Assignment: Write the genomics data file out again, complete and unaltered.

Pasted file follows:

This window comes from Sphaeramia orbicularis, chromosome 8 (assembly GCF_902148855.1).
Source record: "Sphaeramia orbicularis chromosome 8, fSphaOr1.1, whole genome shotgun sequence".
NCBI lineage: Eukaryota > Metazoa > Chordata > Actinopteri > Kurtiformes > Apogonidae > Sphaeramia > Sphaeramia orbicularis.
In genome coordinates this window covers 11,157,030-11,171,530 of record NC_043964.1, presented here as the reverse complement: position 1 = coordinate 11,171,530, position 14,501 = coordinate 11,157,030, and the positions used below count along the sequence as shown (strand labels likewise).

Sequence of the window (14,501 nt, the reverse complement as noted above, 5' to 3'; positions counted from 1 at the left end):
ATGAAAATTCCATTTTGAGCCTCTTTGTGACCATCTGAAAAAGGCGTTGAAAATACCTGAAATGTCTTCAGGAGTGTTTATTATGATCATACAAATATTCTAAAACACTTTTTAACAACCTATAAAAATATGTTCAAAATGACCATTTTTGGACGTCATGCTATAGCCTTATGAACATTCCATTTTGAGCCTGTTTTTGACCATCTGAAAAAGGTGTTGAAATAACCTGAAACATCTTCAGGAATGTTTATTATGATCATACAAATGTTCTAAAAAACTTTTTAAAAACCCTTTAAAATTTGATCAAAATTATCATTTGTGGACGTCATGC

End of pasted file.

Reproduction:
This window comes from Sphaeramia orbicularis, chromosome 8 (assembly GCF_902148855.1).
Source record: "Sphaeramia orbicularis chromosome 8, fSphaOr1.1, whole genome shotgun sequence".
NCBI lineage: Eukaryota > Metazoa > Chordata > Actinopteri > Kurtiformes > Apogonidae > Sphaeramia > Sphaeramia orbicularis.
In genome coordinates this window covers 11,157,030-11,171,530 of record NC_043964.1, presented here as the reverse complement: position 1 = coordinate 11,171,530, position 14,501 = coordinate 11,157,030, and the positions used below count along the sequence as shown (strand labels likewise).

Sequence of the window (14,501 nt, the reverse complement as noted above, 5' to 3'; positions counted from 1 at the left end):
ATGAAAATTCCATTTTGAGCCTCTTTGTGACCATCTGAAAAAGGCGTTGAAAATACCTGAAATGTCTTCAGGAGTGTTTATTATGATCATACAAATATTCTAAAACACTTTTTAACAACCTATAAAAATATGTTCAAAATGACCATTTTTGGACGTCATGCTATAGCCTTATGAACATTCCATTTTGAGCCTGTTTTTGACCATCTGAAAAAGGTGTTGAAATAACCTGAAACATCTTCAGGAATGTTTATTATGATCATACAAATGTTCTAAAAAACTTTTTAAAAACCCTTTAAAATTTGATCAAAATTATCATTTGTGGACGTCATGC